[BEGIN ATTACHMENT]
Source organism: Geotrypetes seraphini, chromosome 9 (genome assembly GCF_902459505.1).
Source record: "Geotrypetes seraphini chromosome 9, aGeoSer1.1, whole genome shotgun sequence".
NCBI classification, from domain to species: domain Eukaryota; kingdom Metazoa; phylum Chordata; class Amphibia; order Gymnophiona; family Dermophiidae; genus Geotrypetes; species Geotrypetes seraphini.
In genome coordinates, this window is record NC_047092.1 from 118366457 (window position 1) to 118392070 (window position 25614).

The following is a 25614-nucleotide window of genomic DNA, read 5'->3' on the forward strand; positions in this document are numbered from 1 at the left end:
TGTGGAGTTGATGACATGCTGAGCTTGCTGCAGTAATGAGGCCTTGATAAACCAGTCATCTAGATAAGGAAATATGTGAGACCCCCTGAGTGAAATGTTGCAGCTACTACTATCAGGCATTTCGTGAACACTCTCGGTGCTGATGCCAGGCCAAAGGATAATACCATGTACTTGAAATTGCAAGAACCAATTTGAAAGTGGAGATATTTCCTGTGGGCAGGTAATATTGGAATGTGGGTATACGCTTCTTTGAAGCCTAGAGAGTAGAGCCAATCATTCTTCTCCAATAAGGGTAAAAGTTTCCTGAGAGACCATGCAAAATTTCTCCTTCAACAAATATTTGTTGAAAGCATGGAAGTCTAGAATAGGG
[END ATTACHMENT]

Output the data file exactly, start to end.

Source organism: Geotrypetes seraphini, chromosome 9 (genome assembly GCF_902459505.1).
Source record: "Geotrypetes seraphini chromosome 9, aGeoSer1.1, whole genome shotgun sequence".
NCBI classification, from domain to species: domain Eukaryota; kingdom Metazoa; phylum Chordata; class Amphibia; order Gymnophiona; family Dermophiidae; genus Geotrypetes; species Geotrypetes seraphini.
In genome coordinates, this window is record NC_047092.1 from 118366457 (window position 1) to 118392070 (window position 25614).

The following is a 25614-nucleotide window of genomic DNA, read 5'->3' on the forward strand; positions in this document are numbered from 1 at the left end:
TGTGGAGTTGATGACATGCTGAGCTTGCTGCAGTAATGAGGCCTTGATAAACCAGTCATCTAGATAAGGAAATATGTGAGACCCCCTGAGTGAAATGTTGCAGCTACTACTATCAGGCATTTCGTGAACACTCTCGGTGCTGATGCCAGGCCAAAGGATAATACCATGTACTTGAAATTGCAAGAACCAATTTGAAAGTGGAGATATTTCCTGTGGGCAGGTAATATTGGAATGTGGGTATACGCTTCTTTGAAGCCTAGAGAGTAGAGCCAATCATTCTTCTCCAATAAGGGTAAAAGTTTCCTGAGAGACCATGCAAAATTTCTCCTTCAACAAATATTTGTTGAAAGCATGGAAGTCTAGAATAGGG